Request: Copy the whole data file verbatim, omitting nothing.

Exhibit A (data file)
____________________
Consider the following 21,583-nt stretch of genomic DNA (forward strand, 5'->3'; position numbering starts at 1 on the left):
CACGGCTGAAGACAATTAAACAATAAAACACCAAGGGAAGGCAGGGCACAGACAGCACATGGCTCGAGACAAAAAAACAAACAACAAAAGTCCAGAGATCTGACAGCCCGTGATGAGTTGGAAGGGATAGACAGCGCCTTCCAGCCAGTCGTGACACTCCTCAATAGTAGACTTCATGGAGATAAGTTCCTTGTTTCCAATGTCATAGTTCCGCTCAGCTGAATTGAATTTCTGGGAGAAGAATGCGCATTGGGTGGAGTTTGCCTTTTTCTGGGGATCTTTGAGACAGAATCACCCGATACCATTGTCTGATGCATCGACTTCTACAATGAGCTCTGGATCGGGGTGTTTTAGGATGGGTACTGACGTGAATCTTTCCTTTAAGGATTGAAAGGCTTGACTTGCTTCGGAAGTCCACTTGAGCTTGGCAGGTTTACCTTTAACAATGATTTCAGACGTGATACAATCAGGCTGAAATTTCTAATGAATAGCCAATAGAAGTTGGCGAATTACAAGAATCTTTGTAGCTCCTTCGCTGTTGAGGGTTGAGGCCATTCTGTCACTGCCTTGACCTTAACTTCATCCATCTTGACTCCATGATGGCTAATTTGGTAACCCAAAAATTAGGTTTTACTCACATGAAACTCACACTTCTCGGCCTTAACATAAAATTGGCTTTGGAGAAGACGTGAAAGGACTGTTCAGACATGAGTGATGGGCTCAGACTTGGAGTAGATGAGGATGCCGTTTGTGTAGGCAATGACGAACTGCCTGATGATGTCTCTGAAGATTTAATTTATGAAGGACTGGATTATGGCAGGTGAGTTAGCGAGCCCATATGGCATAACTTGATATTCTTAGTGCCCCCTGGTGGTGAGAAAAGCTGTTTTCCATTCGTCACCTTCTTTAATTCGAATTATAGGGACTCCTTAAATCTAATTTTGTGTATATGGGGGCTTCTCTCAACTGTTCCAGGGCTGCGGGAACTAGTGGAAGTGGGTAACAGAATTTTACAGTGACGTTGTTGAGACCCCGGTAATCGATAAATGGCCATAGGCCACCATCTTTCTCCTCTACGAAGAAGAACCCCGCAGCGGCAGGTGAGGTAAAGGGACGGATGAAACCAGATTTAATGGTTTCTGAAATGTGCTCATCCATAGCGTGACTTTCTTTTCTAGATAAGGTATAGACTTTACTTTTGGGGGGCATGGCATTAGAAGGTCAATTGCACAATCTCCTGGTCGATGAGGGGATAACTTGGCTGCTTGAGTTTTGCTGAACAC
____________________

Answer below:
Consider the following 21,583-nt stretch of genomic DNA (forward strand, 5'->3'; position numbering starts at 1 on the left):
CACGGCTGAAGACAATTAAACAATAAAACACCAAGGGAAGGCAGGGCACAGACAGCACATGGCTCGAGACAAAAAAACAAACAACAAAAGTCCAGAGATCTGACAGCCCGTGATGAGTTGGAAGGGATAGACAGCGCCTTCCAGCCAGTCGTGACACTCCTCAATAGTAGACTTCATGGAGATAAGTTCCTTGTTTCCAATGTCATAGTTCCGCTCAGCTGAATTGAATTTCTGGGAGAAGAATGCGCATTGGGTGGAGTTTGCCTTTTTCTGGGGATCTTTGAGACAGAATCACCCGATACCATTGTCTGATGCATCGACTTCTACAATGAGCTCTGGATCGGGGTGTTTTAGGATGGGTACTGACGTGAATCTTTCCTTTAAGGATTGAAAGGCTTGACTTGCTTCGGAAGTCCACTTGAGCTTGGCAGGTTTACCTTTAACAATGATTTCAGACGTGATACAATCAGGCTGAAATTTCTAATGAATAGCCAATAGAAGTTGGCGAATTACAAGAATCTTTGTAGCTCCTTCGCTGTTGAGGGTTGAGGCCATTCTGTCACTGCCTTGACCTTAACTTCATCCATCTTGACTCCATGATGGCTAATTTGGTAACCCAAAAATTAGGTTTTACTCACATGAAACTCACACTTCTCGGCCTTAACATAAAATTGGCTTTGGAGAAGACGTGAAAGGACTGTTCAGACATGAGTGATGGGCTCAGACTTGGAGTAGATGAGGATGCCGTTTGTGTAGGCAATGACGAACTGCCTGATGATGTCTCTGAAGATTTAATTTATGAAGGACTGGATTATGGCAGGTGAGTTAGCGAGCCCATATGGCATAACTTGATATTCTTAGTGCCCCCTGGTGGTGAGAAAAGCTGTTTTCCATTCGTCACCTTCTTTAATTCGAATTATAGGGACTCCTTAAATCTAATTTTGTGTATATGGGGGCTTCTCTCAACTGTTCCAGGGCTGCGGGAACTAGTGGAAGTGGGTAACAGAATTTTACAGTGACGTTGTTGAGACCCCGGTAATCGATAAATGGCCATAGGCCACCATCTTTCTCCTCTACGAAGAAGAACCCCGCAGCGGCAGGTGAGGTAAAGGGACGGATGAAACCAGATTTAATGGTTTCTGAAATGTGCTCATCCATAGCGTGACTTTCTTTTCTAGATAAGGTATAGACTTTACTTTTGGGGGGCATGGCATTAGAAGGTCAATTGCACAATCTCCTGGTCGATGAGGGGATAACTTGGCTGCTTGAGTTTTGCTGAACAC